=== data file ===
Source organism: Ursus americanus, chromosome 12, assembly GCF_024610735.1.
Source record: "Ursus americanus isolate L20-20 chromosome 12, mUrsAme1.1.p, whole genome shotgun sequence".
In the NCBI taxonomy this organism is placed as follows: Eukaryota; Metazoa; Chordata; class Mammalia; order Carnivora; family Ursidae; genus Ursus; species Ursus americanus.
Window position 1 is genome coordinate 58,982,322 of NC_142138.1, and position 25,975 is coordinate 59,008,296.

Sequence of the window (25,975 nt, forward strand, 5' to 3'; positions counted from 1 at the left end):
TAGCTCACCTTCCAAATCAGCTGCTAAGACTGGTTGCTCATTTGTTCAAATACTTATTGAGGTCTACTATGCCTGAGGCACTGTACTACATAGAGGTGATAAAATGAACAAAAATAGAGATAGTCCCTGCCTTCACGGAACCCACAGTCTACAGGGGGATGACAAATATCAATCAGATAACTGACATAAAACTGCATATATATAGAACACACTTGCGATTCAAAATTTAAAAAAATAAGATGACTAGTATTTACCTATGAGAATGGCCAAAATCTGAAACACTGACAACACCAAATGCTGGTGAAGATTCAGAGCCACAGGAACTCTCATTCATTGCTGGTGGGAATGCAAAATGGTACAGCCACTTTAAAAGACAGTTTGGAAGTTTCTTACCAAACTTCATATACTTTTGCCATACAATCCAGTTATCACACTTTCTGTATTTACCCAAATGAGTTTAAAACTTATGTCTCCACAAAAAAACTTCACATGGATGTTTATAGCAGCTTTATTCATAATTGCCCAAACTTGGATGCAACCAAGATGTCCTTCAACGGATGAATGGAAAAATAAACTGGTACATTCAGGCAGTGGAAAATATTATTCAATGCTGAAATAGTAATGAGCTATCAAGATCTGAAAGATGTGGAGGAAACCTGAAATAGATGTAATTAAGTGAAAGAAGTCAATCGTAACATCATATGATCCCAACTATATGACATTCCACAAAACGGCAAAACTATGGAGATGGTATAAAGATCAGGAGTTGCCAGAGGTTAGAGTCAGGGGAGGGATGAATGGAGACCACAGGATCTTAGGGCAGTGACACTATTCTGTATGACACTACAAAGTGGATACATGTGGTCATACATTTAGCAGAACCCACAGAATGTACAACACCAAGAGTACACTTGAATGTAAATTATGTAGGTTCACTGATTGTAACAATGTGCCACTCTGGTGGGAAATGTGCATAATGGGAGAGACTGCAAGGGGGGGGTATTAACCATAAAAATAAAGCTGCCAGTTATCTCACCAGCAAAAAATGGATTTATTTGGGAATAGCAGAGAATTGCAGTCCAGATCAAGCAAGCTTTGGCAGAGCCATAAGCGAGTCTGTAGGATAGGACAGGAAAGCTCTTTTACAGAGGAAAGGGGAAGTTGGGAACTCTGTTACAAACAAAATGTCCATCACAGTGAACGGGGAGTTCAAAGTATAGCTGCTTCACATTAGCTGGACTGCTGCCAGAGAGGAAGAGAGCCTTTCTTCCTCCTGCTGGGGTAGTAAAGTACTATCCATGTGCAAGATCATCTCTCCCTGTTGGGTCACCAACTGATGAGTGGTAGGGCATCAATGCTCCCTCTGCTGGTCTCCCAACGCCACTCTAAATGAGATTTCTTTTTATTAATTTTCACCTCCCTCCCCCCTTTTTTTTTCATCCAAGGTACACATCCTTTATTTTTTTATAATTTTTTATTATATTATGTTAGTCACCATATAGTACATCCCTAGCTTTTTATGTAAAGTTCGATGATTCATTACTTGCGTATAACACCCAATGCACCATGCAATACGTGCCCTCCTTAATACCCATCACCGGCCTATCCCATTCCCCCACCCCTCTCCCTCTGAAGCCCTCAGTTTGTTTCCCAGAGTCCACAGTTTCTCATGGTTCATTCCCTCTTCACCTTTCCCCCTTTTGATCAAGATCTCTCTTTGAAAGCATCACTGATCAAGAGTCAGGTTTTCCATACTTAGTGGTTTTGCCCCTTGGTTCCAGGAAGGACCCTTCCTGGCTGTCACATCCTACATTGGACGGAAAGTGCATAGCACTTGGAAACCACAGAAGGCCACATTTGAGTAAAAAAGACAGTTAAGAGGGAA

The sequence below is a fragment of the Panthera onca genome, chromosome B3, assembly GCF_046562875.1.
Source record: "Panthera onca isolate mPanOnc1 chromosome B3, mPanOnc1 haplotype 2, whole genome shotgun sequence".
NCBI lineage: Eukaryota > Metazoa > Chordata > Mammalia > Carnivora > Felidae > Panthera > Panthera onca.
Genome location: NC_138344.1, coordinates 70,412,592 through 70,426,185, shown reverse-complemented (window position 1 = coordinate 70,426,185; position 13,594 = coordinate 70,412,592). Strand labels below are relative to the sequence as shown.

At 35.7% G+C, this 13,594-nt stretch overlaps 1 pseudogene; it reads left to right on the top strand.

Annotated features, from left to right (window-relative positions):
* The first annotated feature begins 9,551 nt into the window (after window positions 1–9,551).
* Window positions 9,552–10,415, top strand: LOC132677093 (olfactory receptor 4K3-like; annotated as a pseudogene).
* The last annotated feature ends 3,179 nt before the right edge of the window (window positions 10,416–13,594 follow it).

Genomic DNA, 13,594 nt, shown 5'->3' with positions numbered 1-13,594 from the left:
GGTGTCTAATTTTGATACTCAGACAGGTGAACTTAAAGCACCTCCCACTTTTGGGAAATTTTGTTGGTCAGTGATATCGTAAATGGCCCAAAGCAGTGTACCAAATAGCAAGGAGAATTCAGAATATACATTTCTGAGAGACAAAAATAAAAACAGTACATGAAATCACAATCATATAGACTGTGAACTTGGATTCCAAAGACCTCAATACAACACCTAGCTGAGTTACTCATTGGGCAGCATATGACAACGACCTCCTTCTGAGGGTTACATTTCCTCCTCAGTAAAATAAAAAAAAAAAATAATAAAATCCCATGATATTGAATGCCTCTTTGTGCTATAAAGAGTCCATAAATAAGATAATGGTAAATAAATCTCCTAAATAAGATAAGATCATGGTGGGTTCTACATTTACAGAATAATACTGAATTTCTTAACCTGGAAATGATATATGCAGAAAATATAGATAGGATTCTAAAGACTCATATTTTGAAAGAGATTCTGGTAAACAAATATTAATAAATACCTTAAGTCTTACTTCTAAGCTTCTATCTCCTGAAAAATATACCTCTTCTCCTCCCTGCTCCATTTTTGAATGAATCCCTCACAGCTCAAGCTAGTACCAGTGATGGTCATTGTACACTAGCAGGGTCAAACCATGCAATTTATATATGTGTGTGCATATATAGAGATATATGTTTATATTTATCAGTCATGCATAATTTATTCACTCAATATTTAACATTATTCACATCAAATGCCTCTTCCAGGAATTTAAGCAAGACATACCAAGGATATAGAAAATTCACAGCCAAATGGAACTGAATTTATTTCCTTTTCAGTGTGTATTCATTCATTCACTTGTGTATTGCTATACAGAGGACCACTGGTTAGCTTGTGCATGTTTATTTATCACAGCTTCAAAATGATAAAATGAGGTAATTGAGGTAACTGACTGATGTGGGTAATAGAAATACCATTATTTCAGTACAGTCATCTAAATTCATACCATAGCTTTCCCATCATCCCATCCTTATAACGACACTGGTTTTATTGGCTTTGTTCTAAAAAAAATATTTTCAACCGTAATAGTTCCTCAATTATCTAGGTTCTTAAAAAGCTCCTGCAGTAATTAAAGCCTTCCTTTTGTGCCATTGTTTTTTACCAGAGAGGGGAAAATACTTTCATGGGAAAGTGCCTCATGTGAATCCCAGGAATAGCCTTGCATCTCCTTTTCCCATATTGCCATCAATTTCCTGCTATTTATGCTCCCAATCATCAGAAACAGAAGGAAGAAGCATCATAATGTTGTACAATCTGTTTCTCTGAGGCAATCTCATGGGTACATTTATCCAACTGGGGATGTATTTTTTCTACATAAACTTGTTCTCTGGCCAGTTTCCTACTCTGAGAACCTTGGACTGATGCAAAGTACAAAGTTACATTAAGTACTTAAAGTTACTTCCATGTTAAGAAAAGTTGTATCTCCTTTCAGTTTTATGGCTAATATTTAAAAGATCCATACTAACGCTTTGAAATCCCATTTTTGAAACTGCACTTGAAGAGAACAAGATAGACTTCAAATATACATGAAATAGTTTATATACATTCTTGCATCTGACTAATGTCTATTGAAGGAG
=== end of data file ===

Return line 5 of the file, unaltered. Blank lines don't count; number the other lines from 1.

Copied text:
Sequence of the window (25,975 nt, forward strand, 5' to 3'; positions counted from 1 at the left end):